• On November 2, 2018, the Securities and Exchange Commission (the “Commission”) amended Rules 605 and 606 under Regulation NMS to require additional disclosures by broker-dealers to customers regarding the handling of their orders.   The Commission stated that the amended rules would provide more detailed information to customers—with a focus on institutional customers—thereby allowing a more effective assessment of how broker-dealers are carrying out their best execution obligations and the impact of a broker-dealer’s order routing decisions on the quality of their executions.  The Commission noted its particular concern with regard to information leakage and potential conflicts of interest in order routing decisions.

  • How to Avoid Liability for Halo Statements
    by: James K. Goldfarb , Gaurav K. Talwar , Elizabeth M. Del Cid | Securities Law360 | (07/20/2018)

    U.S. Securities and Exchange Commission Chairman Jay Clayton recently reminded us that corporate culture and the “tone from the top” remain important to regulators, even in this enforcement-lite environment. Speaking about financial firm culture before the New York Fed, Clayton predicted pain for firms whose cultural compass diverges from the commission’s.

  • The Supreme Court held on June 21, 2018 in Lucia v. SEC that Securities and Exchange Commission (SEC or Commission) Administrative Law Judges (ALJs) are “inferior officers” subject to the Appointments Clause of Article II of the U.S. Constitution rather than regular federal employees.  Such inferior officers must be appointed to their positions by the President, a court of law, or a head of department.  At issue in Lucia was that SEC ALJs had been appointed by SEC staff members, not the Commission.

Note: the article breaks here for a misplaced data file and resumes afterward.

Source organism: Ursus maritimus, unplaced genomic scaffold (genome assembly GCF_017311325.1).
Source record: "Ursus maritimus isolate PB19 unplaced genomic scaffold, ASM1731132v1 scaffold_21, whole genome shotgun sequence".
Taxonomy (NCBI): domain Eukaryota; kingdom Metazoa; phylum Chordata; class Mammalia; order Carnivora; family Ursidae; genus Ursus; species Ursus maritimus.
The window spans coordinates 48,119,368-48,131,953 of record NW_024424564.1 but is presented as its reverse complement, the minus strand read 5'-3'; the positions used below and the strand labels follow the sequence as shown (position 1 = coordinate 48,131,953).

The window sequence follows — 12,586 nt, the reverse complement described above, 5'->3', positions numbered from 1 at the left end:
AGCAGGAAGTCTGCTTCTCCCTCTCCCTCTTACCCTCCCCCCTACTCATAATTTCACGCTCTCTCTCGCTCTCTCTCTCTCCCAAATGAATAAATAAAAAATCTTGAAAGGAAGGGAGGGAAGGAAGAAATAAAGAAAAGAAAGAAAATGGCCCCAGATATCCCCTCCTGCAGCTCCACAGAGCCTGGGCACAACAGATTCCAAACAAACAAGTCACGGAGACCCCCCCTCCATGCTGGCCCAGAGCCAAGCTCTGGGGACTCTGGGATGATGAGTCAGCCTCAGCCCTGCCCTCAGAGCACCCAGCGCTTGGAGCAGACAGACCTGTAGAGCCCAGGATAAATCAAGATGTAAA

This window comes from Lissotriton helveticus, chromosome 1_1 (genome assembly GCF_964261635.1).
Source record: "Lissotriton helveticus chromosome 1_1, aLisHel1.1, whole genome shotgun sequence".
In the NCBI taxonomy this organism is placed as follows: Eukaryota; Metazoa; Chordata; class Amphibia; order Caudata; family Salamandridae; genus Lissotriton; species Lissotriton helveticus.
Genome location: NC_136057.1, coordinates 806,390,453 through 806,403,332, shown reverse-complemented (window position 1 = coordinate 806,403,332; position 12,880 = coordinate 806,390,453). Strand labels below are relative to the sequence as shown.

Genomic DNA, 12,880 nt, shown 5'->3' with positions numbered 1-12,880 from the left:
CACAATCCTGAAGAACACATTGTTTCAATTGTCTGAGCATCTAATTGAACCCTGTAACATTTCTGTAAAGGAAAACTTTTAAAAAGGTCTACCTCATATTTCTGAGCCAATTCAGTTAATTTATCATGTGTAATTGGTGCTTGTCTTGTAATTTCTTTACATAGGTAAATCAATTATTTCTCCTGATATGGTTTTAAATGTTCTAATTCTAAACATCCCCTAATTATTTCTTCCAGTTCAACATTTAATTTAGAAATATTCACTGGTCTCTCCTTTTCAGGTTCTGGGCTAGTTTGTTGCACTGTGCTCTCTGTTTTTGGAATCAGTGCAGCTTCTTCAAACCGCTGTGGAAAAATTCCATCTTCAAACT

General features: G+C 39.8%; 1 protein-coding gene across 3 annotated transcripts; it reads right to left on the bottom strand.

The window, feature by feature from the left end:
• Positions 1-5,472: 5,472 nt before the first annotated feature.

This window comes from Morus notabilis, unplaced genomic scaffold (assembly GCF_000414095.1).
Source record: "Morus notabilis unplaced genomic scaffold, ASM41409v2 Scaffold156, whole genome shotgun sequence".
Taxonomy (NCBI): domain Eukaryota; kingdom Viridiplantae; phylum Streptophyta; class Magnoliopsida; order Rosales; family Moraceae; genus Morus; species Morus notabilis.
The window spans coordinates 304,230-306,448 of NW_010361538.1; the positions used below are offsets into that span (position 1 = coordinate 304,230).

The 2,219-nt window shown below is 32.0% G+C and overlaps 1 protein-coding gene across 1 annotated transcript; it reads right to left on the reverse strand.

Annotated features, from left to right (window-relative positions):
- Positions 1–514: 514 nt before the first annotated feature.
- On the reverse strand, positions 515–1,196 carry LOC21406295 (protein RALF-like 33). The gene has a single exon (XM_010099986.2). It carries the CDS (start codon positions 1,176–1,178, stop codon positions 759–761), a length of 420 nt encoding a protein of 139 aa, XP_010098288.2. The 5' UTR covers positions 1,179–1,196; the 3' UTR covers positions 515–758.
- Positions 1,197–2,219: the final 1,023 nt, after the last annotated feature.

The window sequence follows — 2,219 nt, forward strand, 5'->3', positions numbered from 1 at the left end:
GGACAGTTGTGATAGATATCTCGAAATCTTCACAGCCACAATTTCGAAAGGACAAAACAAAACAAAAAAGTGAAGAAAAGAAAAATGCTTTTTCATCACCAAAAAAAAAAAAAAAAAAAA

• Theodore R. Snyder attorney profile image

    Arbitration in the cryptocurrency world promises to be very different from traditional “securities” arbitrations against broker-dealers. The latter are conducted pursuant to the strict rules and procedures of the Financial Industry Regulatory Authority. In contrast, the parties likely to be involved in cryptocurrency disputes have far greater freedom in determining which disputes are arbitrable, the particular arbitration forum and venue for resolving the disputes, and the applicable procedures and remedies. The article attached, which appeared in Law360 on May 30, examines the predispute arbitration clauses that certain major digital asset exchanges require customers to agree to as a condition of opening an account, and considers how arbitrations in the cryptocurrency world will differ from traditional securities arbitration and the ramifications for industry participants.

  • Did your company prepare for GDPR, Europe’s sweeping new data privacy law? Joseph Facciponti and Katherine McGrail’s Cybersecurity Law360 article details how companies can show momentum toward GDPR compliance by moving quickly and prioritizing their compliance efforts.

  • The CFTC's Division of Market Oversight and Division of Clearing and Risk recently issued an advisory providing guidance to exchanges and clearinghouses regarding virtual currency derivatives to be listed or cleared.  Entities already listing or clearing virtual currency derivatives, as well as those considering doing so, should be aware of the compliance and enforcement implications stemming from the advisory.